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What's to blame for melting Antarctic ice? (+video)

Like a hot beverage melts ice cubes, scientists have determined that warm ocean currents are thinning Antarctic ice.

Warm ocean currents attacking the underside of ice shelves are the dominant cause of recent ice loss from Antarctica. This animation shows the circulation of ocean currents around the western Antarctic ice shelves. The shelves are indicated by the rainbow color; red is thicker (greater than 550 meters), while blue is thinner (less than 200 meters).
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When it comes to melting ice shelves in Antarctica, the danger comes from below, new research suggests.

By discovering the anatomy of ice loss across this chilly expanse, research may be able to forecast how the continent will melt in the future — and also how much global seas may rise.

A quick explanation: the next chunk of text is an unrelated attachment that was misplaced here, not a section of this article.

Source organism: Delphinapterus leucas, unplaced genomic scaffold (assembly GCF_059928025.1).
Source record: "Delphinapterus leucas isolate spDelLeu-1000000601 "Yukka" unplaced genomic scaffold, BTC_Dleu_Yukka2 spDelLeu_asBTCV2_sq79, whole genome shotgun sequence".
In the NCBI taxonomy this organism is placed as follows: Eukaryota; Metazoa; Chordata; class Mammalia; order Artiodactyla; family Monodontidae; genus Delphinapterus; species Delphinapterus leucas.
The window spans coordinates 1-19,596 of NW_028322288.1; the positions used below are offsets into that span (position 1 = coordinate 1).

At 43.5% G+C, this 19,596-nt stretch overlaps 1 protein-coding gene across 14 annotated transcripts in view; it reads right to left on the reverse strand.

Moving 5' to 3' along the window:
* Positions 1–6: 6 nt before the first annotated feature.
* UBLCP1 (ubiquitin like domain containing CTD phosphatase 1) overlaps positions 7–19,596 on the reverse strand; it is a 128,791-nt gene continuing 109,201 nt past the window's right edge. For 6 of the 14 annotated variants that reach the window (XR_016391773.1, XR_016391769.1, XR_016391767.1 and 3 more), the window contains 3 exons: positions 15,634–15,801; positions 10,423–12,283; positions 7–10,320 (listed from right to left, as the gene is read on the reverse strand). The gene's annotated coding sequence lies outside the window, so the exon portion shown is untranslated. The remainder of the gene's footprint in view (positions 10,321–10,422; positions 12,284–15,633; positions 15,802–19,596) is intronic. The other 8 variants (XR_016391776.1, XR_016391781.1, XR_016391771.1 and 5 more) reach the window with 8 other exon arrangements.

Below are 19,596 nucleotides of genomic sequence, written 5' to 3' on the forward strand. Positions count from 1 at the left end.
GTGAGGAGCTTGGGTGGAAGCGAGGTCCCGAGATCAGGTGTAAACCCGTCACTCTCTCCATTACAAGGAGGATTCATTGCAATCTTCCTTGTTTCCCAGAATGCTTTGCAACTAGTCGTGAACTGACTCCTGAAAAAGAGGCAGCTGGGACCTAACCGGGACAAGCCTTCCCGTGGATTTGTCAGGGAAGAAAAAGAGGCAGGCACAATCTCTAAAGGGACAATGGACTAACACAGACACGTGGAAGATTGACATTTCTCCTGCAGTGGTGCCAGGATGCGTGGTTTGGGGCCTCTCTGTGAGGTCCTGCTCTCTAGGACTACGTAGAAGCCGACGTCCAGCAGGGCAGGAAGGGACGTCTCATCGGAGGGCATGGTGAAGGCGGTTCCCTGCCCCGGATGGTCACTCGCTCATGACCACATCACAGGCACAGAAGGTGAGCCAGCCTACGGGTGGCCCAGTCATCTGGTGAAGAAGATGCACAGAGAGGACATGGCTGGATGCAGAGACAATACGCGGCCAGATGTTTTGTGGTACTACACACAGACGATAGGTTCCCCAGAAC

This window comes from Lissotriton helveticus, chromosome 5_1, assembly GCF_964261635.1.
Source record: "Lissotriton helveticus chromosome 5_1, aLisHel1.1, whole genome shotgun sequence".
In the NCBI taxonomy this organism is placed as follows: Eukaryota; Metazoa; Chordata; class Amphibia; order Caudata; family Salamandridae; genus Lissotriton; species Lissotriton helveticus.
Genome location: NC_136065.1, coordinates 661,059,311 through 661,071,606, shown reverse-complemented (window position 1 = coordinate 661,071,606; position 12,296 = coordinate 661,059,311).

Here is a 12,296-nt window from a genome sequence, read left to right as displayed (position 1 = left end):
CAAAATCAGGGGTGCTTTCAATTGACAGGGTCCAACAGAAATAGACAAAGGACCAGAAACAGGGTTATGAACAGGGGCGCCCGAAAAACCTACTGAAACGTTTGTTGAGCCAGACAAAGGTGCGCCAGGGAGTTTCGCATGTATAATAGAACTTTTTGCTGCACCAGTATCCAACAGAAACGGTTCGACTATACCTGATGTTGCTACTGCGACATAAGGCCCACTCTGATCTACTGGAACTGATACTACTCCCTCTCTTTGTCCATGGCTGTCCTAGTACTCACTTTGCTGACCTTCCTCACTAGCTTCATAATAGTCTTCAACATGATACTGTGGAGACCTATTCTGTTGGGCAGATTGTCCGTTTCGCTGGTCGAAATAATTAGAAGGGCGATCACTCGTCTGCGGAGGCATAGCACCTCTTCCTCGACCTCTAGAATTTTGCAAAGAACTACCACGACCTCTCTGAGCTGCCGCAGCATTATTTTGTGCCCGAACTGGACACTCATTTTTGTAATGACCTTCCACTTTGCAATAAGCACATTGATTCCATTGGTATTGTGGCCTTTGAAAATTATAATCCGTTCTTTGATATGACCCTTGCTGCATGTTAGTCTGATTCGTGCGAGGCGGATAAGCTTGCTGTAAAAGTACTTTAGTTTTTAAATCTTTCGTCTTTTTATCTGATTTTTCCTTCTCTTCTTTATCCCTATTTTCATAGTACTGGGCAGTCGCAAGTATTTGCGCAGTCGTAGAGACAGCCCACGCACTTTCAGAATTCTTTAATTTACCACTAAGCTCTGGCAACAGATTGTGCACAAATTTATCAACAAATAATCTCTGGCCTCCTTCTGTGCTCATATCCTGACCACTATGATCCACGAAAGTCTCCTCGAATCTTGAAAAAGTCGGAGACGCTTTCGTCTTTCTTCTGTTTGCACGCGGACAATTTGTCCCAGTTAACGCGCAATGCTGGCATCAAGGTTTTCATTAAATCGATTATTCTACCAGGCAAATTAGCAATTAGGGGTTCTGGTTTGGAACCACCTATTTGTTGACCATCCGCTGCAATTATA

Team member David Vaughan, a scientist at the European Union initiative ice2sea, said this study "shows the key to predicting how the ice sheet will change in the future is in understanding the oceans."

Water or wind?

Scientists have long known that the wide platforms of ice extending from the southernmost continent have been shrinking away. But what's behind the melting hasn't been clear — whether warm ocean currents or surface winds have a bigger impact on the ice.

Now, a new satellite survey of Antarctica places the blame largely on the water. "In most places in Antarctica, we can't explain the ice-shelf thinning through melting of snow at the surface," said study team member Hamish Pritchard of the British Antarctic Survey in a statement. "So it has to be driven by warm ocean currents melting them from below." [Images: Tracking a Retreating Glacier]

The team's results represent the culmination of a massive international effort to observe the loss of Antarctic ice from the skies. Using NASA's ICESat satellite, the researchers closely monitored how the thickness of West and East Antarctica's ice changed over time. In some cases, Pritchard said, shelves thinned by as much as several meters each year. And the pattern of that melting, he added, suggested that at least 20 out of 54 observed platforms of ice across the continent were being melted largely by the oceans below, much like a warm drink consuming ice cubes.


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